A few months ago I started feeling like a maid.
It felt like all I did all day was clean up messes. Playtime was tornado time. Toys EVERYWHERE. Books EVERYWHERE.
Super super messy.
And mealtimes were a whole ‘nother level of mess….
If you have small children you know what I’m talking about. My husband gets twitchy whenever rice is on the menu.
I’ve never been especially tidy or worried too much about keeping a spotless house, but things were getting out of control.
Our toddler was showing a bit of interest in helping out, so I thought maybe he was ready to start taking on some responsibility.
We were in business.
There were 12 different responsibilities listed for 2-3 year olds. Instead of trying to tackle them all at once, I decided to zero in on one or two.
Enter OPERATION: CLEAR PLATES.
Here we go. Responsibility numero uno. Our toddler was going to learn how to manage clearing his place at the table after meals.
I started by asking how he felt about taking on this new responsibility.
“Hey bud? You know how I clear your plates when you’re done eating? Do you think you would like to do that? If you think you’re ready, I could show you how to clear your plates ALL BY YOURSELF. What do you think?”
(I think the key was the ALL BY YOURSELF bit. He’s totally into doing everything ALL BY HIMSELF these days.)
You’d think I asked if he wanted another serving of ice-cream. He was all-in.
I went through the steps, showing him how to carry his plates and silverware over to the counter and where to place them.
When he finished we had a huge round of high-fives.
Until about three nights later…
His initial excitement vanished. The novelty had worn off.
This is where I mucked things up for a few weeks.
I started trying to force him to clear his plates.
Here’s where I went wrong:
- I tried to make him clear his plates before he was allowed to leave the kitchen – RESULT: tantrum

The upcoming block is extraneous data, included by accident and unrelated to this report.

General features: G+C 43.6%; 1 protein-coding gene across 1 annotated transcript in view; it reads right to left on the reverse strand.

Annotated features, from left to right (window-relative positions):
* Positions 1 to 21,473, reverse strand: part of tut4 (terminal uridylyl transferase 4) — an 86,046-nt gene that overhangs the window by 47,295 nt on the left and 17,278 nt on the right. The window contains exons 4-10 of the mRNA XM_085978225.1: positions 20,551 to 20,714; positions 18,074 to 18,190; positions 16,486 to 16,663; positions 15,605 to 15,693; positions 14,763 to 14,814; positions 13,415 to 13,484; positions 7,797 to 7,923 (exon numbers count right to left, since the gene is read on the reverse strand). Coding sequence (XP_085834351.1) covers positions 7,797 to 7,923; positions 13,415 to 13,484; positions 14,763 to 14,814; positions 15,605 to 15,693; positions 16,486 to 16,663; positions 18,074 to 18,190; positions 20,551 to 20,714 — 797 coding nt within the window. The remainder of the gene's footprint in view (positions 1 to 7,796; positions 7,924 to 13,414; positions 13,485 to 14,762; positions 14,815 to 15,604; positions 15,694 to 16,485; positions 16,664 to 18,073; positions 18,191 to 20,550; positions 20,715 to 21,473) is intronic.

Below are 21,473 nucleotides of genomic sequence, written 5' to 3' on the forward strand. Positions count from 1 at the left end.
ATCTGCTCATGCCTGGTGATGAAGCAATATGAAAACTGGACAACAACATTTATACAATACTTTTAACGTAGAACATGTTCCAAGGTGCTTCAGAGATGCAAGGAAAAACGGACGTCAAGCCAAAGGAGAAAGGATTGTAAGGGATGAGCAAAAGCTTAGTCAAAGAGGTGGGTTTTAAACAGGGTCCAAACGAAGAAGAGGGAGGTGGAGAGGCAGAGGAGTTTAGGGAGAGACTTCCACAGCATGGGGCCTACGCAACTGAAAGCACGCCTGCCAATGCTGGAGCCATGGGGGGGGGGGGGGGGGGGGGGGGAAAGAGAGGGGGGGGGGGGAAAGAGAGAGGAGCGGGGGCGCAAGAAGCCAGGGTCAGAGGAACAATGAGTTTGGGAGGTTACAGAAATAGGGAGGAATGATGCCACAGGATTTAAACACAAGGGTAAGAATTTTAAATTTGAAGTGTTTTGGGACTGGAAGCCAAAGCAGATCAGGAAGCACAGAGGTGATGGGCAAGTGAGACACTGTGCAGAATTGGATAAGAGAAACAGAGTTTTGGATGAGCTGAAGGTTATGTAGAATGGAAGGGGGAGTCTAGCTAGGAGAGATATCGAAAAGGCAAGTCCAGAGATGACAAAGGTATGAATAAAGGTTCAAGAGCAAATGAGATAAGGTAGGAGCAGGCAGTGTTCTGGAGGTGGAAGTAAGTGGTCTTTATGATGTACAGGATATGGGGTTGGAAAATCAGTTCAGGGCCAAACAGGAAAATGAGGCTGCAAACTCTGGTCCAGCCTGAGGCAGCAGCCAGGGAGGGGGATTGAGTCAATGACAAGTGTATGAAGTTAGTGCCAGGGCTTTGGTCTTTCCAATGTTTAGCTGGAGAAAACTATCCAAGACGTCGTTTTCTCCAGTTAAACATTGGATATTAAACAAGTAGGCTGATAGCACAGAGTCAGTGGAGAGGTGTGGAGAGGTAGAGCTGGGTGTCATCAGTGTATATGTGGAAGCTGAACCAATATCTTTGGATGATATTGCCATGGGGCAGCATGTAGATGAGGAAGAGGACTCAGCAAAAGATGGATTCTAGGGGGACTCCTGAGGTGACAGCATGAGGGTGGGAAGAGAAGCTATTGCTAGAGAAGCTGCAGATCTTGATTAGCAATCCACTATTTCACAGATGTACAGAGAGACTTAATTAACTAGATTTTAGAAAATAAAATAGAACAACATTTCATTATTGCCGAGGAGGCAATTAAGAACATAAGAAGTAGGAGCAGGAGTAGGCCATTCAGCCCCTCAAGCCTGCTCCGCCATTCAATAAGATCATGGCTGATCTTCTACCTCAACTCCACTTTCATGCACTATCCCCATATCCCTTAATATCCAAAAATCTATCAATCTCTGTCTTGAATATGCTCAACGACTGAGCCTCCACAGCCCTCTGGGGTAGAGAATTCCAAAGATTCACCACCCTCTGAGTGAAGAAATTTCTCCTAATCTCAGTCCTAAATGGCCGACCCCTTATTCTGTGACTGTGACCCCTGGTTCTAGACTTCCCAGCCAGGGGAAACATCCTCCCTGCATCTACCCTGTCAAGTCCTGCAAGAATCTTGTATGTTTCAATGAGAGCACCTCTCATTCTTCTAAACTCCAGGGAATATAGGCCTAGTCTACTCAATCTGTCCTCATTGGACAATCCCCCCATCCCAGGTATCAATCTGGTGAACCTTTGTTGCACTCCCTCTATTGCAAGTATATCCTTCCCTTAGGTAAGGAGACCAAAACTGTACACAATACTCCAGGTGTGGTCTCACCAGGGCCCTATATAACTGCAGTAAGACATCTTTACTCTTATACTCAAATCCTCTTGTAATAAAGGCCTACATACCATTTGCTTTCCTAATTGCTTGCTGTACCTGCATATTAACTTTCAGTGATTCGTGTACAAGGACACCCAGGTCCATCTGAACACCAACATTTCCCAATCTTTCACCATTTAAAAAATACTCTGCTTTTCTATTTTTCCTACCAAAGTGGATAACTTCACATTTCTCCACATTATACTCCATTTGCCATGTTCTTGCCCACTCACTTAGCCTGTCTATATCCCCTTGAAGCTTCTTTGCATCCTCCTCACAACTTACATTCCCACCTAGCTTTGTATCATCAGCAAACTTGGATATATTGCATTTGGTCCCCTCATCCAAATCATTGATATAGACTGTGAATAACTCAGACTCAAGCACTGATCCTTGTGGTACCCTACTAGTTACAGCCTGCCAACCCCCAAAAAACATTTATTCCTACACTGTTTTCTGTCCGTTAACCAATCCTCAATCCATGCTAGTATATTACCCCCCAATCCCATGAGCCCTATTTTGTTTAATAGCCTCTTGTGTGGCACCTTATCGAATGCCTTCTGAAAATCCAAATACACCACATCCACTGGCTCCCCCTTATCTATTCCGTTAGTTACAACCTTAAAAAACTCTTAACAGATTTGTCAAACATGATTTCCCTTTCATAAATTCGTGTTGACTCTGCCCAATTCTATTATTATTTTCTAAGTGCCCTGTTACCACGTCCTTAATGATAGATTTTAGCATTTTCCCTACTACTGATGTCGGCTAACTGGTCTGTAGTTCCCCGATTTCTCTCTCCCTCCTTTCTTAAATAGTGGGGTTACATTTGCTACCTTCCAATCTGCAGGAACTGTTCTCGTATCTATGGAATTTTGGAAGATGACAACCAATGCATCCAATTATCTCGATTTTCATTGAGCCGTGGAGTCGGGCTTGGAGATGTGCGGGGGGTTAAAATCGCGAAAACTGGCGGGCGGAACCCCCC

- If he managed to escape the kitchen I would gather all his toys until he cleared his plates – RESULT: anger, resentment
His ‘fun’ new job quickly deteriorated into a power struggle.
I was trying to show I was boss by ‘making’ him do as I asked. And – shock of the century – he WAS NOT happy about being forced into clearing his plates.
Luckily I was able to recognize my mistaken approach and make corrections before we started throwing the plates at each other.
Here’s how I ‘fixed’ it:
- I dropped the ‘I’m gonna make him’ mentality
- I made a new routine – we had to clear our plates before we started a new activity (play outside, go for a walk, play downstairs)
- I let our toddler decide and live with the consequences of his choice – if he didn’t want to clear his plates, that was fine, but it meant we couldn’t start a new activity
We’ve been working on this for a few months. We’re at the point where most of the time he’ll clear his plates immediately after the meal. Usually at the end of the meal I’ll say something like, “I’ll push in my chair for you so it’s easier to clear your plates.” Or, “”Hey bud? Do you think you could help out and clear your plates?”
Sometimes this is all it takes. Other times he acts like he hasn’t heard me.
I let it slide.
When he asks to transition to a new activity, I’ll say something like, “Sure! Oh, you know what? I noticed your plates are still on the table. When your plates are cleared I’ll know you’re ready for insert next activity here.”
No nagging. No begging. Just a simple matter-of-fact statement.
It took a bit of practice, but now that’s all it takes.
He’ll scurry back to the kitchen and put all of his plates on the counter without another word.
What’s success without a few bumps along the way 🙂
Image Credit: Matt MacGillivray